'Outstanding quality of reproduction ... Willis accompanies the images with incisive text' Navy News.
From the Inside Flap
The Battle of Jutland, 1916: two huge fleets face each other across the North Sea in the largest naval engagement of the First World War. In one dramatic photograph, smoke billows from the mortally wounded Queen Mary; in another, the German battlecruiser Seydlitz lies crippled by a final salvo from the British ship. Together these images capture the triumph and tragedy of this momentous battle that was to turn the course of the Great War. Fighting Ships 1850-1950 presents a stunning collection of 150 large-scale paintings, drawings, photographs and ship plans that tell the story of naval warfare from the first iron and steam warships to the deadly U-boats and aircraft carriers of the Second World War. Over these 100 years, the most significant naval engagements are dramatically depicted in striking detail - the bombardment of Sveaborg during the Crimean war, the battles of Tsushima and Jutland, the evacuation of Dunkirk, the attack on Pearl Harbor, the Battle of Midway, and the D-Day landings, as well as the Japanese surrender - revealing the glory and exhilaration of the last great age of marine warfare. Arranged chronologically, the ships illustrated include HMS Warrior, the first iron-hulled, heavily armoured warship; the mighty HMS Dreadnought; the cruiser Aurora which ignited the Russian revolution; the Graf Spee, under attack on the River Plate; the formidable German battleship Bismarck; the British aircraft carriers HMS Argus and Illustrious, and the Japanese giant Akagi, amongst many others. This remarkable collection not only showcases some of the greatest naval artists of the period, including John Wilson Carmichael, Gustave Bourgain, McClelland Barclay, Kobayashi Kiyochika, William Lionel Wyllie, and the official British war artist Richard Eurich, but also features powerful photographs, often taken by the sailors themselves. Each image is accompanied by Sam Willis's expert commentary, shedding light on the key naval conflicts of the era and the breathtaking complexity of the modern warship, as well as the stories of heroic commanders, and life - and death - on board ship for the ordinary sailor.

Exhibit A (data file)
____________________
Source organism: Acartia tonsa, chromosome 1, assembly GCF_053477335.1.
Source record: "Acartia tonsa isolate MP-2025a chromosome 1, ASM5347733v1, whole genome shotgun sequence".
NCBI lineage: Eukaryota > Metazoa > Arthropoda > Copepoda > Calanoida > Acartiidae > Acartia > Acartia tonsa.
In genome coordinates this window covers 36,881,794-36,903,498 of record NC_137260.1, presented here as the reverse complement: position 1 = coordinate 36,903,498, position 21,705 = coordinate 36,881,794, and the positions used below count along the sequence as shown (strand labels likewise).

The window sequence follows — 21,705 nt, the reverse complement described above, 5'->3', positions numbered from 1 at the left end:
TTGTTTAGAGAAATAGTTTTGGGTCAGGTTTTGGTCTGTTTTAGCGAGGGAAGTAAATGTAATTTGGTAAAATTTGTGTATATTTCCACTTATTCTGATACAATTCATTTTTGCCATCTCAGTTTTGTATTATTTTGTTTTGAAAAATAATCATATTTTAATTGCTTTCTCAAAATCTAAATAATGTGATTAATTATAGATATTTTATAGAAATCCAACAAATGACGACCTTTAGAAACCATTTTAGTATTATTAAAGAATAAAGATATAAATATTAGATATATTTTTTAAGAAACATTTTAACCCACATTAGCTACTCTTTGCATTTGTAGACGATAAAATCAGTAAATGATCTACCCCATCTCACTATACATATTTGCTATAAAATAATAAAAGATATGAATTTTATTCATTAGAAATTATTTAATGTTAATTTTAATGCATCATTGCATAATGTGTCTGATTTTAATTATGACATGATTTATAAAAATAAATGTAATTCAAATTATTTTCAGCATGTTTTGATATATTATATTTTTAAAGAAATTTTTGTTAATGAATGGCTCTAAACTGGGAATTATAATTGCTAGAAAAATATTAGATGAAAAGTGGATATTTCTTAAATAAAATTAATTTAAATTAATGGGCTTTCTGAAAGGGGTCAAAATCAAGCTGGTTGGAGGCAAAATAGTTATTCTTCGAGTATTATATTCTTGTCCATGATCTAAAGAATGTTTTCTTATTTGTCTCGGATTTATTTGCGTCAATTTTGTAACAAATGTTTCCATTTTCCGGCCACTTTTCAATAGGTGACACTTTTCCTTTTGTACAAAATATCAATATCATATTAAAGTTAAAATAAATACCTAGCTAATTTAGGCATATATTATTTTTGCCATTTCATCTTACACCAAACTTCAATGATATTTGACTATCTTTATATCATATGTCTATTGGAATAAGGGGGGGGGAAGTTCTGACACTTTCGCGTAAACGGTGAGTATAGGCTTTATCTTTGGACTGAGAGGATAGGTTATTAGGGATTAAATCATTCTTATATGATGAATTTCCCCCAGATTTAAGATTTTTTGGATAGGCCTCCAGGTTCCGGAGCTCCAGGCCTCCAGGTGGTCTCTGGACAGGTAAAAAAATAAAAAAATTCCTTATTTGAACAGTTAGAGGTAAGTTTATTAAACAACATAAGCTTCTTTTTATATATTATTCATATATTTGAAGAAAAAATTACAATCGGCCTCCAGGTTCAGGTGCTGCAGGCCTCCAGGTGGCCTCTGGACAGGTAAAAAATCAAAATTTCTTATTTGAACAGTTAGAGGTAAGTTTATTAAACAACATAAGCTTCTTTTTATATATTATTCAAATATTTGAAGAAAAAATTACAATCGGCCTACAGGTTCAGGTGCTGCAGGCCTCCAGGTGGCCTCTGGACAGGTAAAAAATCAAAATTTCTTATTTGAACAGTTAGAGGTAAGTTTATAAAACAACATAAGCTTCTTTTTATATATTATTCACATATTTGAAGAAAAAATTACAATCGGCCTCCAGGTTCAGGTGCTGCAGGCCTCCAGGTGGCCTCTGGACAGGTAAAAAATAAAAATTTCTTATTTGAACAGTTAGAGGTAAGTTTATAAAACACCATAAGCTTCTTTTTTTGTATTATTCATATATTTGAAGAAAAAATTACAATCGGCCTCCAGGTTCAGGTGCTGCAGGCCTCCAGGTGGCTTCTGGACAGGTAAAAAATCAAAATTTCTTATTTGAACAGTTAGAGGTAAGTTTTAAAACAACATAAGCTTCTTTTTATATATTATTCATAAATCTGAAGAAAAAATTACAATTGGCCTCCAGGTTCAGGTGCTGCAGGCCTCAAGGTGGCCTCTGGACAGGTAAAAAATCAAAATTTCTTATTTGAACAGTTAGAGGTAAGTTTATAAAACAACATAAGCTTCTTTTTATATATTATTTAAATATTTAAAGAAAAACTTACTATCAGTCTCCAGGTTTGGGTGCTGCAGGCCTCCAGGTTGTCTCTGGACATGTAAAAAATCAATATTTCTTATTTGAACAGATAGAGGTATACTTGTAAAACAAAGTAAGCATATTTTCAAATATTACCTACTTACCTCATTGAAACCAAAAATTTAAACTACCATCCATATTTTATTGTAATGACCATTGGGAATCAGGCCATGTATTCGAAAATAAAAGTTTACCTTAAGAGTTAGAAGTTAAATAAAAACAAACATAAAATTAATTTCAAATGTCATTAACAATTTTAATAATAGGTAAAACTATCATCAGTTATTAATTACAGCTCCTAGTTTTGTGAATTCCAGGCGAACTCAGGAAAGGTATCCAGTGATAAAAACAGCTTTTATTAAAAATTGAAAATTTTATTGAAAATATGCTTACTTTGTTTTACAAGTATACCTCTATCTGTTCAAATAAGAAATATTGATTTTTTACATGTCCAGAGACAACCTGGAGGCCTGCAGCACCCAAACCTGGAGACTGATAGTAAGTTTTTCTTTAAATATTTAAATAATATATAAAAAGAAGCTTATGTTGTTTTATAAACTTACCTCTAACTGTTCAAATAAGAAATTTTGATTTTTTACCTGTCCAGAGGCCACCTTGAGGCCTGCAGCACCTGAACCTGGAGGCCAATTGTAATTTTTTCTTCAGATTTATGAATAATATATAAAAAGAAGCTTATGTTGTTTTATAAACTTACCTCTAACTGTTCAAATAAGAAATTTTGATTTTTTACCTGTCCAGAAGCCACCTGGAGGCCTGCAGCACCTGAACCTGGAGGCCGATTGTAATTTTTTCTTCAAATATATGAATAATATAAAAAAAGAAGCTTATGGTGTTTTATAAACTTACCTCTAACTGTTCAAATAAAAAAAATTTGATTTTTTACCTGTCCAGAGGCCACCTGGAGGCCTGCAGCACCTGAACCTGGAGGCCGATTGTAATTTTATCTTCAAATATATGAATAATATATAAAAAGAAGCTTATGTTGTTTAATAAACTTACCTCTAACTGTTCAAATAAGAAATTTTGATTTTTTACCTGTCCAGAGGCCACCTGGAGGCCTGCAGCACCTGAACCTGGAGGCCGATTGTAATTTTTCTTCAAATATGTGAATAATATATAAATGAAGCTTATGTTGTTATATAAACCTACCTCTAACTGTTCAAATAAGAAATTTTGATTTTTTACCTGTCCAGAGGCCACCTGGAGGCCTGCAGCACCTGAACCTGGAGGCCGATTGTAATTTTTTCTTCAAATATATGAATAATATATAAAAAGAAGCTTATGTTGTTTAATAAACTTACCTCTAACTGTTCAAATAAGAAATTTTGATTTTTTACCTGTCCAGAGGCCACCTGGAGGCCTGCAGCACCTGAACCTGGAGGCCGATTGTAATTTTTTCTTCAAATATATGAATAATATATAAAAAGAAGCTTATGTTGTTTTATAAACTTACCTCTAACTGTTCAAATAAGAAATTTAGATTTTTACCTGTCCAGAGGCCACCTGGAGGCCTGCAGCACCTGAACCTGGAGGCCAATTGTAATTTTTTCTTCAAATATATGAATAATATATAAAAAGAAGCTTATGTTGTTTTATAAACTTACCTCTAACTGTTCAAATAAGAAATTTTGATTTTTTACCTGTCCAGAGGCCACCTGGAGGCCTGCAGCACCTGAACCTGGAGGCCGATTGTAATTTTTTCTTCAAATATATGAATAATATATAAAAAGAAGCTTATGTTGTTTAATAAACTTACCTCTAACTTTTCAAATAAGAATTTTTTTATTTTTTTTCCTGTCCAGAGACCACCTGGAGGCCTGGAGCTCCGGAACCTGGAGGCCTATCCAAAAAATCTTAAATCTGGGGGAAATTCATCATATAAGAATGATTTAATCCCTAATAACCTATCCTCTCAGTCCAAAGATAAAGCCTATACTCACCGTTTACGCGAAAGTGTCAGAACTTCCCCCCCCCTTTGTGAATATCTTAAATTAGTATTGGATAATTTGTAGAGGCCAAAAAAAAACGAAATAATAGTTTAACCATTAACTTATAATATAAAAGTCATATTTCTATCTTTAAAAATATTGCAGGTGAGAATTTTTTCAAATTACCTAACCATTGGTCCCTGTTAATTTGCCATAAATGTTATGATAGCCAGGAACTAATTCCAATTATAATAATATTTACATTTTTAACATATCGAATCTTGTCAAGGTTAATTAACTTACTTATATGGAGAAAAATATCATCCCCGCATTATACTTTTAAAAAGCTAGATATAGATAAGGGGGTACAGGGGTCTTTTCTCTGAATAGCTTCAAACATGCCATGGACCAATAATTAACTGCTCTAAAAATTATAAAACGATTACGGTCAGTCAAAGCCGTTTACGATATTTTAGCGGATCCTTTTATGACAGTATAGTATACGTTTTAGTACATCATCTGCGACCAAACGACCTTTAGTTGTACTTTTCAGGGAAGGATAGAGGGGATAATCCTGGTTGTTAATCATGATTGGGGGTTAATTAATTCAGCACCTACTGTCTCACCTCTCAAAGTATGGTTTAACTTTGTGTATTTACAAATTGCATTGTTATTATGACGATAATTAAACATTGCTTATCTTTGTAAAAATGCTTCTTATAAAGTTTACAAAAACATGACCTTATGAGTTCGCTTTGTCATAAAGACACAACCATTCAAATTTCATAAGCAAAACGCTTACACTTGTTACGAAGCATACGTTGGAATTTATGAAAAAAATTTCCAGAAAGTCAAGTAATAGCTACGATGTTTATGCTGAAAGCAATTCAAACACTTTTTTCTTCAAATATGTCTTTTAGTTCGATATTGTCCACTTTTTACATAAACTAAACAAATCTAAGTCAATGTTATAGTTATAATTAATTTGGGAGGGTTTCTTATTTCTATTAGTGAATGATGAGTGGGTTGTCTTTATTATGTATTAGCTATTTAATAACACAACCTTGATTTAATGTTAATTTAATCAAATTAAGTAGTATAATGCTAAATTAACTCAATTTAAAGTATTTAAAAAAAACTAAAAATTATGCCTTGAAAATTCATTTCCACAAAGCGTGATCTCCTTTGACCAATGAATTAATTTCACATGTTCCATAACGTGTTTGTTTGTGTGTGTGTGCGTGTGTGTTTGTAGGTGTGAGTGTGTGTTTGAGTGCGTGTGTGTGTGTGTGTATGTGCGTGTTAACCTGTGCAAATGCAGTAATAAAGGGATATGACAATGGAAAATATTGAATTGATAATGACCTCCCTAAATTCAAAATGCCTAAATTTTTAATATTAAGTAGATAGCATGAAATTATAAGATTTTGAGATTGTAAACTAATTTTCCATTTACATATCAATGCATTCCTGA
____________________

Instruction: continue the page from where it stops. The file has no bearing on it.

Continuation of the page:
From the Back Cover
A magnificent record of the last great age of sea warfare in 150 striking images. “A black vicious ugly customer as ever I saw, whale-like in size, and with as terrible a row of incisor teeth as ever closed on a French frigate” Charles Dickens on HMS Warrior
About the Author
Sam Willis was awarded a PhD in Naval History for his thesis on Command and Tactics in the 18th-century Navy. He has lectured at Bristol University and at the National Maritime Museum in Greenwich, and has consulted on maritime painting for Christie's and the BBC. Sam spent 18 months as a Square Rig Able Seaman, sailing the tall ships used in the Hornblower television series and Channel 4's award-winning film Shackleton. He is the author of Fighting at Sea in the Eighteenth Century: The Art of Sailing Warfare and Fighting Ships 1750-1850 (Quercus).